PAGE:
As fans ofthe TCGplayer deck archivecan attest, the run-up to the YCS was filled with awesome Regionals wherelots of rogue decks scored Top 8 finishes. We've seen stuff like SPYRAL,Subterrors, Dinosaurs, Madolches and plenty of others make repeat Top Cuts.We saw Gizmek Orochi, the Serpentron Sky Slasher surge early in its runhere in Market Watch, then deliver the goods taking 2nd Place atYCS Portland alongside Gren Maju. Cyber Dragons became a top prospect overthe last three weeks, played to Top 8s by some of the most well-lovedDuelists in the game. Even Altergeists kicked off the format with a hugeshowing that continued through Portland and numerous Regionals. There wasso much to be excited about going into YCS Niagara and everybody washolding their breaths.
Let's be honest: this isn't the first time a new format's started offawesome, and in the past we've often seen stuff settle down as the biggeststrategies of the previous format adapt and return to dominance. It happensmore often than not: the new hotness cools down, competition becomes moreof a grind and while one-deck or three-deck formats are often favored byhardcore competitives, it's easy for players of any stripe to lose interestwhen their favorite strategy fades from tournaments and they can't playwhat they want.
But that's not what happened at YCS Niagara! Not all of the format's roguedecks were there, but you can't fit everything into one event. And evenwith that in mind we saw big results from Altergeists, Subterrors andothers. Cyber Dragons were a huge factor, not just in the Top Cut but Day 1as well, where lots of players were teching Chimeratech Megafleet Dragonjust to try and beat the strategy. Sky Strikers and Orcust variants werestill huge, but Thunder Dragons and Salamangreats took a bit of a dive asmore innovative decks captured more table share, and in the end we came toa Finals whereOrcust LunalightstackledDanger Gren Majufor the Championship. It ended with Gren Maju getting the win that almosteveryone was hoping to see last month at YCS Portland.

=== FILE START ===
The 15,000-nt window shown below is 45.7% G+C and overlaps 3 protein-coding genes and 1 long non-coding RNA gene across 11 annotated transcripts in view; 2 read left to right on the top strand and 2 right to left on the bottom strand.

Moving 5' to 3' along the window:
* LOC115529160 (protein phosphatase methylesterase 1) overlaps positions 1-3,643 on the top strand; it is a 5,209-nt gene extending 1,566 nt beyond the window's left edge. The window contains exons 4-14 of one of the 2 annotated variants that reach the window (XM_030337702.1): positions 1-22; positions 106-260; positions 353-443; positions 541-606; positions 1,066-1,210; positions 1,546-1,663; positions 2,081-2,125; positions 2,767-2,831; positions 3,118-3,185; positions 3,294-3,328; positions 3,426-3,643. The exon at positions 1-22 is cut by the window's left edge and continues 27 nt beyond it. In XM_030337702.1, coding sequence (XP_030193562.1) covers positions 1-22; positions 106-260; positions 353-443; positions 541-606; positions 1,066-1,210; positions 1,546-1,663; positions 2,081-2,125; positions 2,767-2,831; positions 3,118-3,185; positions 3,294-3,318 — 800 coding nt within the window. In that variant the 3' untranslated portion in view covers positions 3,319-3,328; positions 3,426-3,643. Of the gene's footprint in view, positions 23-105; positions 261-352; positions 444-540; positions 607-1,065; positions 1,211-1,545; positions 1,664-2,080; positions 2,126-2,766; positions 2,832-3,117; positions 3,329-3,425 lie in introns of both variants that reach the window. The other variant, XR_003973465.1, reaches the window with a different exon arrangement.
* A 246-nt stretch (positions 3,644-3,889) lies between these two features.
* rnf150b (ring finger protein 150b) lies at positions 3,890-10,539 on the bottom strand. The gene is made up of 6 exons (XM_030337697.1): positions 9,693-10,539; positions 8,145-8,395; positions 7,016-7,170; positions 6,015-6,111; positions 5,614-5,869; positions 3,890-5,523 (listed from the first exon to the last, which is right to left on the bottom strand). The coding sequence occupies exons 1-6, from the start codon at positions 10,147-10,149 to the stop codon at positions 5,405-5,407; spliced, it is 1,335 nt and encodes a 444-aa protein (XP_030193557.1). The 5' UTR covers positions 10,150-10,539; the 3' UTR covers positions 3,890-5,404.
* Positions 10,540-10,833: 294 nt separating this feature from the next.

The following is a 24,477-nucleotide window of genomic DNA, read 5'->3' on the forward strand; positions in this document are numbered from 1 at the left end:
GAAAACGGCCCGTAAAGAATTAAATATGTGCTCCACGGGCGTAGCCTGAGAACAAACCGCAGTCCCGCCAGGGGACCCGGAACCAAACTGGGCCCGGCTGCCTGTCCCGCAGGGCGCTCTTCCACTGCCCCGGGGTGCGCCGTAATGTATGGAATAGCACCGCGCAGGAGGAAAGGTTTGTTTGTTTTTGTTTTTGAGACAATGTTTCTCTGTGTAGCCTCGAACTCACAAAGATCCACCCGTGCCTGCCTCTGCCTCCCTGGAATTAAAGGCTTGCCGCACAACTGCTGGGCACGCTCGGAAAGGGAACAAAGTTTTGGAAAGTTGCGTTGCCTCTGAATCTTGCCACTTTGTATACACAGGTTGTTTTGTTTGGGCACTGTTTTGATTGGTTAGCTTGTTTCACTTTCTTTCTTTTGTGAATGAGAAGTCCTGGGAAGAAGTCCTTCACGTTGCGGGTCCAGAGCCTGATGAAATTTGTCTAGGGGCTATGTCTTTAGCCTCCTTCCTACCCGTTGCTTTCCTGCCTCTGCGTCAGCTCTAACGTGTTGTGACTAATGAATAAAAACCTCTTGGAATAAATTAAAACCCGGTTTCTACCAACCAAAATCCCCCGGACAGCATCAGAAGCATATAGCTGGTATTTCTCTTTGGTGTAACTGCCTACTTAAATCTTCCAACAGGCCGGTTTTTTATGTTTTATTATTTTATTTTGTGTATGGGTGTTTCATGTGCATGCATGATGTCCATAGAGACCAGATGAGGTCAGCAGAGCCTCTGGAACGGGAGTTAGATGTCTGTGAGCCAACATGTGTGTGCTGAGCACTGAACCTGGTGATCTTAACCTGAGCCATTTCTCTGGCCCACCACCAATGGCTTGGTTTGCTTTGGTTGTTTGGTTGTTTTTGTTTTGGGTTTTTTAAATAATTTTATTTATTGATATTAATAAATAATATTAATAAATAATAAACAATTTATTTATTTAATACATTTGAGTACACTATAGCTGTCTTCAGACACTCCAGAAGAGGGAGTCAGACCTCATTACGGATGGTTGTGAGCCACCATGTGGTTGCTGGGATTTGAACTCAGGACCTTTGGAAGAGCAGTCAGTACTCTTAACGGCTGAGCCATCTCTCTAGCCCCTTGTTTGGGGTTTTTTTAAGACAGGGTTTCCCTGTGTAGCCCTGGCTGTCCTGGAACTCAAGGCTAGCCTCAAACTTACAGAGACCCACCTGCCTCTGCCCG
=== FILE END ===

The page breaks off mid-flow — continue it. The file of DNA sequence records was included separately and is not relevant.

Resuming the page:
And the best part? That's subjective, but to me it's that we've now seentwo Gren Maju decks in the Finals of the last two YCS events, and those twodecks are entirely different. How cool is that?
Being on the floor as part of the coverage team for YCS Niagara was anabsolute blast, and every round I was reminded of how great this game iswhen it's at its best.
Now we get to see the immediate fallout, as we look at the market trends onTCGplayer over the weekend. Our latest Market Watch Top 10 pulls data fromFriday morning to Monday morning – we're really only seeing 12 to 16 hoursof YCS reaction – but we're already seeing obvious responses to the YCS.Let's dive in and look at the biggest sellers right now, and then we'llcheck back on Friday to see the fallout through the week.